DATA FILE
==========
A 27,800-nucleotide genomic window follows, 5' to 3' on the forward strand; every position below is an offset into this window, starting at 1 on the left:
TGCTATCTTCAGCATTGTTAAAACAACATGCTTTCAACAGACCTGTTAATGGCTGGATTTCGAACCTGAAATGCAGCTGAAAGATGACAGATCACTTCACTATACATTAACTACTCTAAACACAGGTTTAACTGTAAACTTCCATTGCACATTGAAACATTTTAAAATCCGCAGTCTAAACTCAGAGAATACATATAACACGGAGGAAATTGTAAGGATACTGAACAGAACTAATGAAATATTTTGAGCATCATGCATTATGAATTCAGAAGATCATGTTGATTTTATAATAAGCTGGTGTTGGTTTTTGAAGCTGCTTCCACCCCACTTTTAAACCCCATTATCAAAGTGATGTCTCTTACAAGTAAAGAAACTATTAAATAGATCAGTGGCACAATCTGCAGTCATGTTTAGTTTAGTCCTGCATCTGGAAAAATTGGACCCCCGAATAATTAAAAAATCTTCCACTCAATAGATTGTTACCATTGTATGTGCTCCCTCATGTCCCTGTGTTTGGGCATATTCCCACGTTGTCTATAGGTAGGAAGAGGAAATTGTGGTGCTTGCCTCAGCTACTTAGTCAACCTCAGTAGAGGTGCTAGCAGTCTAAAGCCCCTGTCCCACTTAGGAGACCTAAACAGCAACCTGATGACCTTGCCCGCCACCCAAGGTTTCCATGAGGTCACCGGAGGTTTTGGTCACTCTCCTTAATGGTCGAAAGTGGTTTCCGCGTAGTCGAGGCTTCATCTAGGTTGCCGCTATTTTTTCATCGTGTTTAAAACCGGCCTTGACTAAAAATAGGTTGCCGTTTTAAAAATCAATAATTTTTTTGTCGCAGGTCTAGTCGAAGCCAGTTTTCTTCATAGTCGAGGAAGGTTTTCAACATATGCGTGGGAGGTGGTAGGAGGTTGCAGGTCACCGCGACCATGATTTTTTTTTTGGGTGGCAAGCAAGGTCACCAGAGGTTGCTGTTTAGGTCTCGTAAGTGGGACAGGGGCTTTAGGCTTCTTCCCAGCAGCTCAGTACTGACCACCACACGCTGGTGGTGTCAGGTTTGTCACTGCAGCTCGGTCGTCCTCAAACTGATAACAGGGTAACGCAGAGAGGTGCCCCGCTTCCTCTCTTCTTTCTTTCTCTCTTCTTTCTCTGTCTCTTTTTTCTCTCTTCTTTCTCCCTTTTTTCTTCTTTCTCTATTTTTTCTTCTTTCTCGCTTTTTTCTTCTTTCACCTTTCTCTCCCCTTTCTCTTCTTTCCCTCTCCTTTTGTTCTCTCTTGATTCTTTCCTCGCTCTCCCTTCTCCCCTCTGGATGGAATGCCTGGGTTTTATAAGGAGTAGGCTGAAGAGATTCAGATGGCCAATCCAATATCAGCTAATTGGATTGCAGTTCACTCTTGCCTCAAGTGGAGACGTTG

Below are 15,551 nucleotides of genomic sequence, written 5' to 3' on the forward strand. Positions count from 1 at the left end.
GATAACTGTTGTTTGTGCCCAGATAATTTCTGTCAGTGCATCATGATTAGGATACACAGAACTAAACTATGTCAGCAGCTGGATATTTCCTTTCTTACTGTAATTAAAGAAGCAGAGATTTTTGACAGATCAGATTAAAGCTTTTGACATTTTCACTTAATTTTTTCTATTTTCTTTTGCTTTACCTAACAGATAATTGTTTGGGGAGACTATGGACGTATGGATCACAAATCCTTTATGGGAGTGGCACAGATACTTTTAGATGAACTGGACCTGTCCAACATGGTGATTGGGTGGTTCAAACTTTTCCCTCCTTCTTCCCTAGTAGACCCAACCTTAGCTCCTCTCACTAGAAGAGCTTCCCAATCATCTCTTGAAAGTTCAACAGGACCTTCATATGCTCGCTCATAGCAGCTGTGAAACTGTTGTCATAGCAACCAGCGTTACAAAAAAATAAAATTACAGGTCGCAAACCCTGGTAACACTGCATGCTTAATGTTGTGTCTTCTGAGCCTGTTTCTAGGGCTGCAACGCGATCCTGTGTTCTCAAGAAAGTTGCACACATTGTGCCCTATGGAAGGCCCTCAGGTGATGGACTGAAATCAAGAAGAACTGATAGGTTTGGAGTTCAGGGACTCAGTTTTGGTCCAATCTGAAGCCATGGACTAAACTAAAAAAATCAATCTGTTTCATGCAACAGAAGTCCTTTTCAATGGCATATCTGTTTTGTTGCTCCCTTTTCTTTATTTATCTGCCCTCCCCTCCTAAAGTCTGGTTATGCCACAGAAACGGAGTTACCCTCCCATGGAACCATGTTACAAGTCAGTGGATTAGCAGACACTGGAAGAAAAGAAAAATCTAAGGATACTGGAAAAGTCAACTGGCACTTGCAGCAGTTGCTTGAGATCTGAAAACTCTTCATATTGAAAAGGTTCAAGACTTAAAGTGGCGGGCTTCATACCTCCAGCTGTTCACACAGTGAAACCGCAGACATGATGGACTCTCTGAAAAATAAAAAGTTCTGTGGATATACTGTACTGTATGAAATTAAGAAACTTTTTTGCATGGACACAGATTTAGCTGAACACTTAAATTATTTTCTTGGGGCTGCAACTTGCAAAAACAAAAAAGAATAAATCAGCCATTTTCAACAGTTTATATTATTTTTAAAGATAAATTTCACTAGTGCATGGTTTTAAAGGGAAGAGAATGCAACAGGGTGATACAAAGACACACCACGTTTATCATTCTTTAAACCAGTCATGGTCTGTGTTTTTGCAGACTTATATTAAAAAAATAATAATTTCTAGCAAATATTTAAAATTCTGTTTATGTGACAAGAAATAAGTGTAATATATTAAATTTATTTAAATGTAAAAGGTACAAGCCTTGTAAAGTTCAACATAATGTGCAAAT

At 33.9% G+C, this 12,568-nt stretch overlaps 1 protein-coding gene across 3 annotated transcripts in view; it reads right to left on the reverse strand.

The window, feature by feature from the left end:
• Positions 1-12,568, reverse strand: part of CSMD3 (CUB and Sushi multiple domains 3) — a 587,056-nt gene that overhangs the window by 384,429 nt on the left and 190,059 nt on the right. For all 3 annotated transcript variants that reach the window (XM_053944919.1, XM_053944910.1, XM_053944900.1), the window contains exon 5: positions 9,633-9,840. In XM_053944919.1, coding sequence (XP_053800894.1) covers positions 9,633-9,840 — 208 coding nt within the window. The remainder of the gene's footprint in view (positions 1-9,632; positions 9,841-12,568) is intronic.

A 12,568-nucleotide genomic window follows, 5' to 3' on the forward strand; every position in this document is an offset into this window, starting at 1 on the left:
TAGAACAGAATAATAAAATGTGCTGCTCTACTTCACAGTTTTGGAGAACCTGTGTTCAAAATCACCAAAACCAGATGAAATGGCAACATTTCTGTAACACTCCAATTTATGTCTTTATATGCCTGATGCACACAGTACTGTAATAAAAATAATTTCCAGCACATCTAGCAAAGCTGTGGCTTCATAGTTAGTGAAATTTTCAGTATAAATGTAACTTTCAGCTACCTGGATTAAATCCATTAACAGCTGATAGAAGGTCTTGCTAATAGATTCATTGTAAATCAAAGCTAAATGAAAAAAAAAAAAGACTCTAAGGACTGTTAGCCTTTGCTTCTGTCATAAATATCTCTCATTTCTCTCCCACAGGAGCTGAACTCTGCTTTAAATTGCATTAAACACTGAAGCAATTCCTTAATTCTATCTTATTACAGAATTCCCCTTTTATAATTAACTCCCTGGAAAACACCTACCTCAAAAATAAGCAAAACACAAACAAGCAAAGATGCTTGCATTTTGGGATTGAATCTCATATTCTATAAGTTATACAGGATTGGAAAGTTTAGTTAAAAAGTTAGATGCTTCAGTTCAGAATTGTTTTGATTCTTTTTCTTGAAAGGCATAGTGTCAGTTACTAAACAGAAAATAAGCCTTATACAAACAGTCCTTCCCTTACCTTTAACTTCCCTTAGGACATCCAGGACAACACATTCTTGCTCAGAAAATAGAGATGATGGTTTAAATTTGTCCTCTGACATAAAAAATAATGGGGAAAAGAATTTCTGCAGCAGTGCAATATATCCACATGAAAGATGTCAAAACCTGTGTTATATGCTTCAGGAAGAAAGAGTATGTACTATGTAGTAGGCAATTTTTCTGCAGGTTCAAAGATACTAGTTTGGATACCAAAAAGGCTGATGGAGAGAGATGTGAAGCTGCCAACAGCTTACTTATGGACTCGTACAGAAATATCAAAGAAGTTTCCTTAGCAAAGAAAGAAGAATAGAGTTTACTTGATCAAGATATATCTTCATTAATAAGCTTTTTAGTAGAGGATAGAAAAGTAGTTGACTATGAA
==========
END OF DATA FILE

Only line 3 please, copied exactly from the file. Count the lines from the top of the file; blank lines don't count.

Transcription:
Below are 15,551 nucleotides of genomic sequence, written 5' to 3' on the forward strand. Positions count from 1 at the left end.